Wonderful stuff, especially for Royalex repairs and for sticking dissimilar stuff together.
PC7 will NOT wet out cloth - I suppose that an open basketweave roving could have PC7 smooshed into it, but the thick mixture would bond to the fibers rather than saturating them.
So, are PC7 and the like straight “epoxy” (best used for filler/adhesive for structural repairs), while the thinner stuff for wetting-out cloth are “epoxy resins” (must be used with fabrics or other strength-giving additives)?
It seems the word “epoxy” is frequently used for a variety of different products. I’m sure there are many different epoxies, but I also suspect that the term is often used wrongly (as I was recently corrected for calling a urethane adhesive an epoxy).
PC7 - Label Says “Epoxy Putty”
so . . .
So “epoxy putty” and “epoxy resin” are different things for different applications, even though many users may just use the word “epoxy” without clarifying the distinction? (and may or may not be thinking of other resin-catalysts or 2-part adhesives)
I haven't dug out my "boat building" books that I have to see what seperates by definition and or chemistry of an epoxy resin vs. an epoxy an epoxy putty. Or for that matter what seperates a two part polyester from a two part epoxy. If my memory serves me well it has something to how the molecular chains are formed and the different properties they have from each other. I have used both and outside of the fact that the resin is in a liquid molasses state and the putty is in a peanutbutter like state when you use them, I will leave it to a chemist to explain the differences. The putty can not be used on the cloth as it won't penetrate and soak into the fabric which is necessary to create a reliable lamination/bond. I use the putty to fill holes, gouges, chips or to adhere a small object. The liquid resin for laminating and bonding the cloths. The only cloth I have heard that epoxy doesn't work well with is chopped mat (short loose individual fibers that are lightly bonded to each other in a random arrangement) Polyester resins will work with chopped mat. Your cheaper built boats (both power and paddle) will often be built with polyester resins and chopped mat cloth. Those materials are much cheaper, require less labor to lay them up and tend to be much heavier and are more brittle in terms of flexing and impact. Positive side is they are easier and cheaper to repair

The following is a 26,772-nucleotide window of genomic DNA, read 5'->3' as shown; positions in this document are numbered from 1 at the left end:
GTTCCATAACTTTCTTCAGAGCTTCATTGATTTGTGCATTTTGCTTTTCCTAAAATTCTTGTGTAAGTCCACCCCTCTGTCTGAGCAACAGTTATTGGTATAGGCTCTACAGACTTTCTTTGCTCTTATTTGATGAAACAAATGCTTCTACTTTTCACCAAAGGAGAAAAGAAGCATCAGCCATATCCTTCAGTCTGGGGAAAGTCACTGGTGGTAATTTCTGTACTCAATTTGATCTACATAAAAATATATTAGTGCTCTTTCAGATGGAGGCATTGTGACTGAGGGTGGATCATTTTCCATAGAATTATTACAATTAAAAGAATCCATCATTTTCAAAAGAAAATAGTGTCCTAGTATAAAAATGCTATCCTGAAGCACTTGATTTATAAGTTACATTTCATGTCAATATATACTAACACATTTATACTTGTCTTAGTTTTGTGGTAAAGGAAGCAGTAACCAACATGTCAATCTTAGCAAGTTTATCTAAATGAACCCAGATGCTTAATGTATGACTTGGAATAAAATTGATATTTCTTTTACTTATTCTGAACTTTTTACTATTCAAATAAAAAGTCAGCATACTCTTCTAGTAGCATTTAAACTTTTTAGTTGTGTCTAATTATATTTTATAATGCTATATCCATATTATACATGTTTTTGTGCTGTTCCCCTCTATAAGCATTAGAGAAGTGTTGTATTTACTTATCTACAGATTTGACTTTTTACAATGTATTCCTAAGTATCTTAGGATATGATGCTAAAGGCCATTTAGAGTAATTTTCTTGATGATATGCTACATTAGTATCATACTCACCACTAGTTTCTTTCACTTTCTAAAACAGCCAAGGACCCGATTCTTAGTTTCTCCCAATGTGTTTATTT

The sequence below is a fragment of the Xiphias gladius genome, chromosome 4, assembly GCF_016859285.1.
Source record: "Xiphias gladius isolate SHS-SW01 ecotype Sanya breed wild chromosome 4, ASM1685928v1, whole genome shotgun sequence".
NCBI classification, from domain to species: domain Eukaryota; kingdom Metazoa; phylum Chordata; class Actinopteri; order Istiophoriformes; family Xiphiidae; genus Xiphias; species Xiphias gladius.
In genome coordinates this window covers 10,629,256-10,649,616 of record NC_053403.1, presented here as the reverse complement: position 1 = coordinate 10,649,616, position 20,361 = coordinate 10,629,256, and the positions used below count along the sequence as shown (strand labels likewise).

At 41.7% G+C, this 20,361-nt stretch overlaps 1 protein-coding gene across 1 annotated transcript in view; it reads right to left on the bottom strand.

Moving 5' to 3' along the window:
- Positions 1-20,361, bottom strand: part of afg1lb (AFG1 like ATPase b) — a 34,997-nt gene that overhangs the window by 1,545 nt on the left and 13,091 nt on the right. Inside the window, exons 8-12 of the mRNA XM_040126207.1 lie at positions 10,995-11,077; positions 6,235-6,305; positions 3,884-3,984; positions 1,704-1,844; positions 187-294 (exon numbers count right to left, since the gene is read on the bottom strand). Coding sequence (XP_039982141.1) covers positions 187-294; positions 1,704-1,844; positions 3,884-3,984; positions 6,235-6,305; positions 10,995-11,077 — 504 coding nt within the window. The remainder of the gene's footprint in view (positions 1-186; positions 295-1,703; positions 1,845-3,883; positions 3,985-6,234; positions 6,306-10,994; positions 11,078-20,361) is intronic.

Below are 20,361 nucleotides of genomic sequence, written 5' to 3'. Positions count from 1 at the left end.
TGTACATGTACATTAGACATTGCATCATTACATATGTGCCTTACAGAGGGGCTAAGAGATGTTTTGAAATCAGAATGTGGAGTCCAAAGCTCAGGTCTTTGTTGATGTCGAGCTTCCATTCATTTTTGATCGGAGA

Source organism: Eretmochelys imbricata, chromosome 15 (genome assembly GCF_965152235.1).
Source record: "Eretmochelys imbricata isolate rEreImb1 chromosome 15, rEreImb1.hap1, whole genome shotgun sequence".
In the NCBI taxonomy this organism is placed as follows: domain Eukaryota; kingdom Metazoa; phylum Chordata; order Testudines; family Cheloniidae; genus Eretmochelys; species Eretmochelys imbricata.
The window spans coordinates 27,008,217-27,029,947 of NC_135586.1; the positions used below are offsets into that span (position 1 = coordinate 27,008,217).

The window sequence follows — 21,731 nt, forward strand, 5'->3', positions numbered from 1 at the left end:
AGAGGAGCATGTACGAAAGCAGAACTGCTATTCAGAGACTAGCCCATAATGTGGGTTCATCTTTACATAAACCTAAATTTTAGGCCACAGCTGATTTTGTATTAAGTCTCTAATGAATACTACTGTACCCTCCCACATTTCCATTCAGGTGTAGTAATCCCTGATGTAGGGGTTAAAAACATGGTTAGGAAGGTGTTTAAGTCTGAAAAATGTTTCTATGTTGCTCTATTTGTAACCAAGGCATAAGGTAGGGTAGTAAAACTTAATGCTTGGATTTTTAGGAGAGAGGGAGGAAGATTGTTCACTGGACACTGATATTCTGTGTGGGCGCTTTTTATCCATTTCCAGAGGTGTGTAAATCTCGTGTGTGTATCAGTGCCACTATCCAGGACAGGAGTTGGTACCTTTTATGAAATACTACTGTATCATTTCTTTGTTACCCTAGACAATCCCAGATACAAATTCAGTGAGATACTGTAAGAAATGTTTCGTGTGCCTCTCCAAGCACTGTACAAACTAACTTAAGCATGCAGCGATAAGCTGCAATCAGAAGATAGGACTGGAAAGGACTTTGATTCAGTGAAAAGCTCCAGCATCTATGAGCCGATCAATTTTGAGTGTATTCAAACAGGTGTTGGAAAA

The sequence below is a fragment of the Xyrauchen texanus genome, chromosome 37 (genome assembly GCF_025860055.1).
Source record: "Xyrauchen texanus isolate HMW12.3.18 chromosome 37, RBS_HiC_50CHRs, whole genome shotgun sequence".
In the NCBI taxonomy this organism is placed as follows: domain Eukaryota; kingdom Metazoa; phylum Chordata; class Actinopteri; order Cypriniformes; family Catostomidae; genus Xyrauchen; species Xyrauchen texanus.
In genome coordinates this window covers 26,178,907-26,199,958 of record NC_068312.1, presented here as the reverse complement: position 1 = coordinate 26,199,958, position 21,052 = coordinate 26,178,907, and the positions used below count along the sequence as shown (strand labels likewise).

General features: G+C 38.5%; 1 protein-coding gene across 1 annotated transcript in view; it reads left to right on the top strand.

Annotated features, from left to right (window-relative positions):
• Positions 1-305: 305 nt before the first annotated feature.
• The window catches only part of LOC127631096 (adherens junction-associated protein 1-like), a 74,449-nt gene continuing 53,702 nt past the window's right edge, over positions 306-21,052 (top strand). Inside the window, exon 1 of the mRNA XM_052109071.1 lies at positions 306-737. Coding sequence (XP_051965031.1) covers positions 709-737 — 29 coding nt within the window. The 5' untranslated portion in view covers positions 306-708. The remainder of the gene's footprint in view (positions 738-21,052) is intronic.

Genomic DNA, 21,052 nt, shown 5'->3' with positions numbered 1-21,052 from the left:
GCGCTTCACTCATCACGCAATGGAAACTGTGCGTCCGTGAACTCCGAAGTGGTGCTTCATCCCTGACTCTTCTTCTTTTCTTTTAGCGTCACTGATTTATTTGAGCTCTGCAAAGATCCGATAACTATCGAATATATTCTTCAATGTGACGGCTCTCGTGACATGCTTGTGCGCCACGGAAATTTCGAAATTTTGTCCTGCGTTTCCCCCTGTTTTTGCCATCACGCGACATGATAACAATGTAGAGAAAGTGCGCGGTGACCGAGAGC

I haven’t actually used this technique on any of my own boats yet, but see no reason at all why it wouldn’t work. If I am not mistaken this is basically how some surfboards have gotten their graphic images built into the final product.
for an “epoxy” tip?
What would you use for fiberglassing a paddle blade - polyester resin, or is epoxy resin always better?
And, to add an “epoxy tip” - would you use an epoxy resin or an epoxy putty. And, with or without some cloth pieces, silica, carbon powder, etc.?
Here you go…
Chemical term describing an oxygen atom bound to two linked carbon atoms Generally, any cyclic ether, but commonly applied to a 3-membered ring; specifically, a three-membered ring is an oxirane, a four-membered ring is an oxetane, a five-membered ring is an oxolane, and a six membered ring is an oxane; oxiranes are commonly produced from peracids acting on alkenes. Epoxys are important chemical intermediates, and the basis of epoxy resins (polymers) formed from epoxy monomers.
Shoulda said so sooner!
I just sent some old shirts off to Goodwill or some such.
Yes, I 've used the putty to fill in dings in a glass boat. It worked. Seemed to take awhile to cure. No, it won’t fill in glass cloth. It has a off white color. Sort of match the hull bottom but not quite.
I recently used West epoxy and 2 hour hardener with filler to modify a waveski. This cured pretty fast and seems to provide a harder and shinier surface than the putty but it has a weird flesh color (the filler) and had to be painted over.
Just Actually Finished Patching A
stress crack on my carbon fiber paddle. Used West Epoxy over 6 oz s glass. Use the fast harder because the epoxy tends to run a bit before hardening. Or, make sure to use just enough to soak the glass, let it dry, lightly sand and then do another think layer of epoxy.
The light filler used with the Epoxy is just that. It’s for fairing and does not provide much structure integrity. Very easy to sand down and smooth. I used this to fill in the voids of the waveski foam, sand down and prep for putting on layers of glass. The silica is heavier stuff and is used to fill and provide a structural stronger bond than light filler. I believe it’s application for something like a fillet for where two surfaces meet at an angle. The silica filler can smooth the angle, make a strong bond and than a layer of glass can be added on top. I have the silica but have not had an opportunity to use it.
If you’re repairing a badly cracked paddle, you can open the crack, epoxy and glass one side, let dry, go back and fill in the crack with just enough glass and epoxy to created thickness. I think here, the silica filler may also be possibly used. And, then layer more glass over the filled crack over into the surrounding area and epoxy. A more finished surface requires you to go back and lightly sand everything and then a thin coat of epoxy again.
If only faring foam prior to glassing
save some time ( watch and life) and $$$ and use drywall mud … fills fast , super smooth and can be ‘faired’ using a sponge. This stuff will bond fine and will not attack anything… not the best for structural but great as above for fairing. Otherwise West 410 is great.